As well as numerous short stories, Agnes Owens wrote six novellas (they are definitely novellas as they can all be found in her Collected Novellas) beginning with Gentlemen of the West in1984. Originally written as a series of short stories it is rather episodic for a novella, but is united by its narrator, a young bricklayer called Mac who lives with his mother (the “auld wife”) and a recurring cast of drunken ne-er-do-wells who gather in the local pub. Paddy MacDonald, who lives in a rundown bothy with rabbits in the oven and pigeons in a cage in the bedroom, makes frequent appearances. A typical story involves Paddy being found stone cold on the ground and presumed dead and Mac attempting to pay his respects at the local Catholic church (“For the next half hour we were up and down like yo-yos”) only to bump into Paddy immediately afterwards (annoyed at being “carted off tae hospital.”). For all the humour, Owens gives us an unapologetic insight into the lives of the ‘gentlemen of the west’, not only the drunkenness and violence but life on the building site, a chapter where we return to Mac’s childhood, and another where he escapes to the countryside and (grudgingly) befriends a German tourist. And in the final story Owens provides the progression we might expected from the longer form in a genuinely moving manner. Rightly described by Alasdair Gray as “the most unfairly neglected of all living Scottish authors”.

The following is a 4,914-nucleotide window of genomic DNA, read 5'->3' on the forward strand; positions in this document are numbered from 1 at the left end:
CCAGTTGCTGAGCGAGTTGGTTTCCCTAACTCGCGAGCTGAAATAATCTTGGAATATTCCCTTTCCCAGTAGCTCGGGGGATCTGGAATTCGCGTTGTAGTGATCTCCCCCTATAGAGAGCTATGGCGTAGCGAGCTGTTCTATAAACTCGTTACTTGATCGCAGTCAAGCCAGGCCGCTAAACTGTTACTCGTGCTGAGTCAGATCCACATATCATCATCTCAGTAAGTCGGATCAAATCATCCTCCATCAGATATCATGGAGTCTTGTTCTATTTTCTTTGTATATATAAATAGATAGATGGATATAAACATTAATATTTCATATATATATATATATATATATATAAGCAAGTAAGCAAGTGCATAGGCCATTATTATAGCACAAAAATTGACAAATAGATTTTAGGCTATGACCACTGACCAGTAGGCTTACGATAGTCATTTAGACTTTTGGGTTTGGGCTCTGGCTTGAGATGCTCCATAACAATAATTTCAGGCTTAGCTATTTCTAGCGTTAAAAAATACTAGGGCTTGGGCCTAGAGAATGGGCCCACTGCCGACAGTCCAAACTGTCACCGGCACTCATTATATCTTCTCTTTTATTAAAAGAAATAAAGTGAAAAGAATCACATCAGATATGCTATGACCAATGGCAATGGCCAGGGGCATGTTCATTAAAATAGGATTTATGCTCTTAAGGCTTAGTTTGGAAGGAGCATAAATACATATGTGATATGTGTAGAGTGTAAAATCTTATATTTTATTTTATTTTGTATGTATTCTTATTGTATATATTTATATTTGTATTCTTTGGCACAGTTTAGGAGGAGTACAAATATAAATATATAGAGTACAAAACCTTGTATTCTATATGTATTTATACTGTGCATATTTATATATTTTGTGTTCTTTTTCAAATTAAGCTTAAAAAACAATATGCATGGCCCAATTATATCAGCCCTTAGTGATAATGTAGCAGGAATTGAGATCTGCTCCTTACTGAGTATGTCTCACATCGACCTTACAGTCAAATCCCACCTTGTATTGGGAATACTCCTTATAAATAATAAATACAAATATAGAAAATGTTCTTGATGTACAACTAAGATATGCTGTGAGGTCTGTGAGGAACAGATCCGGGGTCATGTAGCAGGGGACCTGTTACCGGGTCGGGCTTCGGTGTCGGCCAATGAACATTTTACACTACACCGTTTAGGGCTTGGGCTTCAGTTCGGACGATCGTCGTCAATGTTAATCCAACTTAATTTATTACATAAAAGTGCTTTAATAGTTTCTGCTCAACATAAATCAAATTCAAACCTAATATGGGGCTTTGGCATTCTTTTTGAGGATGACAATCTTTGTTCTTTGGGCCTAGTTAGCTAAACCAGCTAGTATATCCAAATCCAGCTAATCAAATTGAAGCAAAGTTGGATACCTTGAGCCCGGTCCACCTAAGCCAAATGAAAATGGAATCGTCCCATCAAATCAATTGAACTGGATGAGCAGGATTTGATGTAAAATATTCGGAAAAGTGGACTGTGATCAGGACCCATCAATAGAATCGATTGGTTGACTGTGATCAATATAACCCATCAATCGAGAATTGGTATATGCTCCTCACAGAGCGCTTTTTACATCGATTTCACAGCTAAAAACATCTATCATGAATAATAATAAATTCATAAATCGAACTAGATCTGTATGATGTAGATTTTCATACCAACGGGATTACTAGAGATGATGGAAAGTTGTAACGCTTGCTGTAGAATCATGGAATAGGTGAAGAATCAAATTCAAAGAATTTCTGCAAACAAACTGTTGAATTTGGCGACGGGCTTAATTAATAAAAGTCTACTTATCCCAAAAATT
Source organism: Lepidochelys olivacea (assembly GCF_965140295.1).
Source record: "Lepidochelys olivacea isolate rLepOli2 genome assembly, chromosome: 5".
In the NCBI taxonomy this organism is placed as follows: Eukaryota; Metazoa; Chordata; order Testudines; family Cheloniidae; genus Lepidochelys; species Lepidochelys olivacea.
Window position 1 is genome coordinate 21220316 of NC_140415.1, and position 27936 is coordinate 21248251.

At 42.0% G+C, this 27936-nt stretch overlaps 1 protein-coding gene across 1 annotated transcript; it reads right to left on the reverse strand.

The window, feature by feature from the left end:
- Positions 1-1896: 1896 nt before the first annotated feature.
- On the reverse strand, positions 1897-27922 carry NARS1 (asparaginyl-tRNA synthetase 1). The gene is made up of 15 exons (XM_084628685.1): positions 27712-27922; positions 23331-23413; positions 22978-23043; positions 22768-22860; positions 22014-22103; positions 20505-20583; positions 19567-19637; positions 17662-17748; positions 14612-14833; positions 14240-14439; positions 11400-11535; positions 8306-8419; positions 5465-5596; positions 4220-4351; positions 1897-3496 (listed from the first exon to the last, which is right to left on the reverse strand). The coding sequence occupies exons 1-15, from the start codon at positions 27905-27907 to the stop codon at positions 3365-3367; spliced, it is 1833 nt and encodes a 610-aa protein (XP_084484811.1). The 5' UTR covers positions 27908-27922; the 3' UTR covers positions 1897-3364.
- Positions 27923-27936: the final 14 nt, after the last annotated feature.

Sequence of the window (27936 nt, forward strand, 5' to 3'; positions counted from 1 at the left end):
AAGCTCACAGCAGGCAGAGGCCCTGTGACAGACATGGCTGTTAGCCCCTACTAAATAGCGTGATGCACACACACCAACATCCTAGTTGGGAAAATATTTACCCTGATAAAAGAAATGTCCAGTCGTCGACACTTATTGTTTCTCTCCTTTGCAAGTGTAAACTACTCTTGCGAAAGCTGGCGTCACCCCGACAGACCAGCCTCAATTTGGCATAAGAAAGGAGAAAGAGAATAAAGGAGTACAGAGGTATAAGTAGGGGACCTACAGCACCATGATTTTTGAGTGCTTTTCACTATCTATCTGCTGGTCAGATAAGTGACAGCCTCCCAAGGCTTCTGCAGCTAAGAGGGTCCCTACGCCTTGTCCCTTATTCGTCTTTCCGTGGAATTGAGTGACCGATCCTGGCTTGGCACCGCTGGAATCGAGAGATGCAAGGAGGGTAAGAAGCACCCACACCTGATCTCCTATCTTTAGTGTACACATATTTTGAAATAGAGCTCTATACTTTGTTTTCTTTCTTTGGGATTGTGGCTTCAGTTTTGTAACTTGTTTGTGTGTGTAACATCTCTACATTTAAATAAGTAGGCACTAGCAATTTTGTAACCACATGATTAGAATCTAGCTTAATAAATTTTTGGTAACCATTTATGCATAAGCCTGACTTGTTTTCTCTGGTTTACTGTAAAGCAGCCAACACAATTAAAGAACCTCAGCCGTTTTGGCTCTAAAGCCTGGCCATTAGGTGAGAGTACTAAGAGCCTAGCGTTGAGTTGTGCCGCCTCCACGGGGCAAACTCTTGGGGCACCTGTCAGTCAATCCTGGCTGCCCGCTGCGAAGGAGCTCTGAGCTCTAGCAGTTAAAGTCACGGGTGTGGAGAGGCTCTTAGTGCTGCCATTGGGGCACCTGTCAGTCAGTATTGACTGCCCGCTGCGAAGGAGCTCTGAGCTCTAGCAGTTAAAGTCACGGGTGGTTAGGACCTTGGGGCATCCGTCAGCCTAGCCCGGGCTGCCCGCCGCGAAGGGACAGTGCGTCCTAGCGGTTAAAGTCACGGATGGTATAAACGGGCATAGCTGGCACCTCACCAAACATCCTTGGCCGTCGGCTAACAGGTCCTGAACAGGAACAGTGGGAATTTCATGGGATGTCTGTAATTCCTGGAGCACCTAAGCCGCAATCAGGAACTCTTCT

(Gentlemen of the West can be found in The Complete Novellas reissued by Birlinn in 2020)

The Golden Bird (1987)